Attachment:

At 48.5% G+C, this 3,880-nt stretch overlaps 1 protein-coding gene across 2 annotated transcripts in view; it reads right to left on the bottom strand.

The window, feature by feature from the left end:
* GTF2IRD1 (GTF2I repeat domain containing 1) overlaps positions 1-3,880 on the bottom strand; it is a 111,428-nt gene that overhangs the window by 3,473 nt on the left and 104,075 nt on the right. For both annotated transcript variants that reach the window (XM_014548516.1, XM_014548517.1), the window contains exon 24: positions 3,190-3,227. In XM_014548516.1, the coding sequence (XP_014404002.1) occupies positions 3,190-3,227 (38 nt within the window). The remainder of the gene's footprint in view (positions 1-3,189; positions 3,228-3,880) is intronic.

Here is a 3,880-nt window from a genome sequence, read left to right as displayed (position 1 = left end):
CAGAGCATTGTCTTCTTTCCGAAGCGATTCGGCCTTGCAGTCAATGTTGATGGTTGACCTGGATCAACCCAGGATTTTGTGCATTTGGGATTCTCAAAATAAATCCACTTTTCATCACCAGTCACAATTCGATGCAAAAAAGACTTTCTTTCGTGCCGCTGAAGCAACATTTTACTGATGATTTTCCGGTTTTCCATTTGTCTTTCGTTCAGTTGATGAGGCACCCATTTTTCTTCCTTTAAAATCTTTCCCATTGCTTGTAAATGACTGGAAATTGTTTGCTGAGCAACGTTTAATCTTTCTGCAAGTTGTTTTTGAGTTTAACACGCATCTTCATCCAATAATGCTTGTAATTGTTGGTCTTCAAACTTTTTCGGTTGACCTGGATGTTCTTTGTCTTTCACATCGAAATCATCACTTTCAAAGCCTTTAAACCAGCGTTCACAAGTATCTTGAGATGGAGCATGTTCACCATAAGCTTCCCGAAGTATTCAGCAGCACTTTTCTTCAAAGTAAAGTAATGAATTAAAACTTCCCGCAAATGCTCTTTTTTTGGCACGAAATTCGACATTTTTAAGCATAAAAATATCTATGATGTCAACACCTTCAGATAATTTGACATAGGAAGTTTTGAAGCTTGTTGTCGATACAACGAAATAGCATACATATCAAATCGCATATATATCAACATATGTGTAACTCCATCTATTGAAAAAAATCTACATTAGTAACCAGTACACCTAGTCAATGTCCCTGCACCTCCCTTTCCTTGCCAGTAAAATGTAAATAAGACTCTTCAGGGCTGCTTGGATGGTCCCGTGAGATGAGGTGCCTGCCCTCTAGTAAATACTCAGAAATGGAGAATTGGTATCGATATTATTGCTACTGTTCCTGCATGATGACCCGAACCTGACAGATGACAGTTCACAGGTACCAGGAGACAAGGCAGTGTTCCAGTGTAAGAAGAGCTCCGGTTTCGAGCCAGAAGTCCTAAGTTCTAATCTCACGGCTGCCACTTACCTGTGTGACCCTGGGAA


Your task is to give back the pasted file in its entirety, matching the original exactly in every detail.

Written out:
At 48.5% G+C, this 3,880-nt stretch overlaps 1 protein-coding gene across 2 annotated transcripts in view; it reads right to left on the bottom strand.

The window, feature by feature from the left end:
* GTF2IRD1 (GTF2I repeat domain containing 1) overlaps positions 1-3,880 on the bottom strand; it is a 111,428-nt gene that overhangs the window by 3,473 nt on the left and 104,075 nt on the right. For both annotated transcript variants that reach the window (XM_014548516.1, XM_014548517.1), the window contains exon 24: positions 3,190-3,227. In XM_014548516.1, the coding sequence (XP_014404002.1) occupies positions 3,190-3,227 (38 nt within the window). The remainder of the gene's footprint in view (positions 1-3,189; positions 3,228-3,880) is intronic.

Here is a 3,880-nt window from a genome sequence, read left to right as displayed (position 1 = left end):
CAGAGCATTGTCTTCTTTCCGAAGCGATTCGGCCTTGCAGTCAATGTTGATGGTTGACCTGGATCAACCCAGGATTTTGTGCATTTGGGATTCTCAAAATAAATCCACTTTTCATCACCAGTCACAATTCGATGCAAAAAAGACTTTCTTTCGTGCCGCTGAAGCAACATTTTACTGATGATTTTCCGGTTTTCCATTTGTCTTTCGTTCAGTTGATGAGGCACCCATTTTTCTTCCTTTAAAATCTTTCCCATTGCTTGTAAATGACTGGAAATTGTTTGCTGAGCAACGTTTAATCTTTCTGCAAGTTGTTTTTGAGTTTAACACGCATCTTCATCCAATAATGCTTGTAATTGTTGGTCTTCAAACTTTTTCGGTTGACCTGGATGTTCTTTGTCTTTCACATCGAAATCATCACTTTCAAAGCCTTTAAACCAGCGTTCACAAGTATCTTGAGATGGAGCATGTTCACCATAAGCTTCCCGAAGTATTCAGCAGCACTTTTCTTCAAAGTAAAGTAATGAATTAAAACTTCCCGCAAATGCTCTTTTTTTGGCACGAAATTCGACATTTTTAAGCATAAAAATATCTATGATGTCAACACCTTCAGATAATTTGACATAGGAAGTTTTGAAGCTTGTTGTCGATACAACGAAATAGCATACATATCAAATCGCATATATATCAACATATGTGTAACTCCATCTATTGAAAAAAATCTACATTAGTAACCAGTACACCTAGTCAATGTCCCTGCACCTCCCTTTCCTTGCCAGTAAAATGTAAATAAGACTCTTCAGGGCTGCTTGGATGGTCCCGTGAGATGAGGTGCCTGCCCTCTAGTAAATACTCAGAAATGGAGAATTGGTATCGATATTATTGCTACTGTTCCTGCATGATGACCCGAACCTGACAGATGACAGTTCACAGGTACCAGGAGACAAGGCAGTGTTCCAGTGTAAGAAGAGCTCCGGTTTCGAGCCAGAAGTCCTAAGTTCTAATCTCACGGCTGCCACTTACCTGTGTGACCCTGGGAA